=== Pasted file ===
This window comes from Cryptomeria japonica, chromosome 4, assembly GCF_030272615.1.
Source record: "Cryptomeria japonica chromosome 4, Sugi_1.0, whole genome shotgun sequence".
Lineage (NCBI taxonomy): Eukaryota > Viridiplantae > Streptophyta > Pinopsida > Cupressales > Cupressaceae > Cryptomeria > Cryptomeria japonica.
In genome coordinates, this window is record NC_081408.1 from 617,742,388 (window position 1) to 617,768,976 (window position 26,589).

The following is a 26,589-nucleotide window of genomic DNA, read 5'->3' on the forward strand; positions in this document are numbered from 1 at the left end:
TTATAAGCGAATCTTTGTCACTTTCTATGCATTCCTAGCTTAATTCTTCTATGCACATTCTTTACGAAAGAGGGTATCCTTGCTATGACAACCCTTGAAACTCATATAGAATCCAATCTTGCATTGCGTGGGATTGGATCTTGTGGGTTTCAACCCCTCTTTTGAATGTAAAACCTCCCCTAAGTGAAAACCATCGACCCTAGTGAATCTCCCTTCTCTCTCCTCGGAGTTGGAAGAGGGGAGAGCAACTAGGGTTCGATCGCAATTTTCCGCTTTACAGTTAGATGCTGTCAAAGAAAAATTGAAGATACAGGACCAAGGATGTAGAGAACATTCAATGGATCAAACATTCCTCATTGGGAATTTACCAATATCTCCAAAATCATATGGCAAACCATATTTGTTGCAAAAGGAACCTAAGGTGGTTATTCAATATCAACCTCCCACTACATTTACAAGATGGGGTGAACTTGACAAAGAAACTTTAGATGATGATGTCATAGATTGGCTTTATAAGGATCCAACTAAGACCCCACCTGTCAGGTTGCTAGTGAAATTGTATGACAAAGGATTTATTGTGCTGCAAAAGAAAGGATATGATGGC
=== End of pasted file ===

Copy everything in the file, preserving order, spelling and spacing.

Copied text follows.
This window comes from Cryptomeria japonica, chromosome 4, assembly GCF_030272615.1.
Source record: "Cryptomeria japonica chromosome 4, Sugi_1.0, whole genome shotgun sequence".
Lineage (NCBI taxonomy): Eukaryota > Viridiplantae > Streptophyta > Pinopsida > Cupressales > Cupressaceae > Cryptomeria > Cryptomeria japonica.
In genome coordinates, this window is record NC_081408.1 from 617,742,388 (window position 1) to 617,768,976 (window position 26,589).

The following is a 26,589-nucleotide window of genomic DNA, read 5'->3' on the forward strand; positions in this document are numbered from 1 at the left end:
TTATAAGCGAATCTTTGTCACTTTCTATGCATTCCTAGCTTAATTCTTCTATGCACATTCTTTACGAAAGAGGGTATCCTTGCTATGACAACCCTTGAAACTCATATAGAATCCAATCTTGCATTGCGTGGGATTGGATCTTGTGGGTTTCAACCCCTCTTTTGAATGTAAAACCTCCCCTAAGTGAAAACCATCGACCCTAGTGAATCTCCCTTCTCTCTCCTCGGAGTTGGAAGAGGGGAGAGCAACTAGGGTTCGATCGCAATTTTCCGCTTTACAGTTAGATGCTGTCAAAGAAAAATTGAAGATACAGGACCAAGGATGTAGAGAACATTCAATGGATCAAACATTCCTCATTGGGAATTTACCAATATCTCCAAAATCATATGGCAAACCATATTTGTTGCAAAAGGAACCTAAGGTGGTTATTCAATATCAACCTCCCACTACATTTACAAGATGGGGTGAACTTGACAAAGAAACTTTAGATGATGATGTCATAGATTGGCTTTATAAGGATCCAACTAAGACCCCACCTGTCAGGTTGCTAGTGAAATTGTATGACAAAGGATTTATTGTGCTGCAAAAGAAAGGATATGATGGC